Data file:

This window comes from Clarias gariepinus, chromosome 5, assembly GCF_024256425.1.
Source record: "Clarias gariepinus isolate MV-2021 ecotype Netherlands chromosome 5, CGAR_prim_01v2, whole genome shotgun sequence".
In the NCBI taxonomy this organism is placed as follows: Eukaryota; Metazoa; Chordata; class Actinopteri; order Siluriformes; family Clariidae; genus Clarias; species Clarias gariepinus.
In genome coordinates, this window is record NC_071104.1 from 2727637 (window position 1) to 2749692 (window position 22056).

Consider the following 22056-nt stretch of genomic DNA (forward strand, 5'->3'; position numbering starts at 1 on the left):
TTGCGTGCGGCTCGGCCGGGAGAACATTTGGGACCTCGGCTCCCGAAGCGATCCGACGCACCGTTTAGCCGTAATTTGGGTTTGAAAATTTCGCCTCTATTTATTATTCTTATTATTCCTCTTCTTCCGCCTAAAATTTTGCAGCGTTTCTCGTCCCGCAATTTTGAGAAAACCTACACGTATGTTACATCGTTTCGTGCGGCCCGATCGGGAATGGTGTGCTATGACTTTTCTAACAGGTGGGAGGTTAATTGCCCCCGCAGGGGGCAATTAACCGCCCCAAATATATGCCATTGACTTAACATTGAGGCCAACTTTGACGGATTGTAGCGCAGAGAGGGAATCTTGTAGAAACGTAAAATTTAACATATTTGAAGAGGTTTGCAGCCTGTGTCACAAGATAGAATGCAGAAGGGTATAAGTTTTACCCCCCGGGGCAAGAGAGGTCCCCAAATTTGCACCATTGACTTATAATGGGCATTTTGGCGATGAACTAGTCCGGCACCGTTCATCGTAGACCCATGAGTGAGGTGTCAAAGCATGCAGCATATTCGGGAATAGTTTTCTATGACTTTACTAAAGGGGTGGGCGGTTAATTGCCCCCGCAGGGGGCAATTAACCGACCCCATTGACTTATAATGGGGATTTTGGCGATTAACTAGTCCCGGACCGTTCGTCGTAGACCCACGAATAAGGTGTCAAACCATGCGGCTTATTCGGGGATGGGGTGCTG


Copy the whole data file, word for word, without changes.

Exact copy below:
This window comes from Clarias gariepinus, chromosome 5, assembly GCF_024256425.1.
Source record: "Clarias gariepinus isolate MV-2021 ecotype Netherlands chromosome 5, CGAR_prim_01v2, whole genome shotgun sequence".
In the NCBI taxonomy this organism is placed as follows: Eukaryota; Metazoa; Chordata; class Actinopteri; order Siluriformes; family Clariidae; genus Clarias; species Clarias gariepinus.
In genome coordinates, this window is record NC_071104.1 from 2727637 (window position 1) to 2749692 (window position 22056).

Consider the following 22056-nt stretch of genomic DNA (forward strand, 5'->3'; position numbering starts at 1 on the left):
TTGCGTGCGGCTCGGCCGGGAGAACATTTGGGACCTCGGCTCCCGAAGCGATCCGACGCACCGTTTAGCCGTAATTTGGGTTTGAAAATTTCGCCTCTATTTATTATTCTTATTATTCCTCTTCTTCCGCCTAAAATTTTGCAGCGTTTCTCGTCCCGCAATTTTGAGAAAACCTACACGTATGTTACATCGTTTCGTGCGGCCCGATCGGGAATGGTGTGCTATGACTTTTCTAACAGGTGGGAGGTTAATTGCCCCCGCAGGGGGCAATTAACCGCCCCAAATATATGCCATTGACTTAACATTGAGGCCAACTTTGACGGATTGTAGCGCAGAGAGGGAATCTTGTAGAAACGTAAAATTTAACATATTTGAAGAGGTTTGCAGCCTGTGTCACAAGATAGAATGCAGAAGGGTATAAGTTTTACCCCCCGGGGCAAGAGAGGTCCCCAAATTTGCACCATTGACTTATAATGGGCATTTTGGCGATGAACTAGTCCGGCACCGTTCATCGTAGACCCATGAGTGAGGTGTCAAAGCATGCAGCATATTCGGGAATAGTTTTCTATGACTTTACTAAAGGGGTGGGCGGTTAATTGCCCCCGCAGGGGGCAATTAACCGACCCCATTGACTTATAATGGGGATTTTGGCGATTAACTAGTCCCGGACCGTTCGTCGTAGACCCACGAATAAGGTGTCAAACCATGCGGCTTATTCGGGGATGGGGTGCTG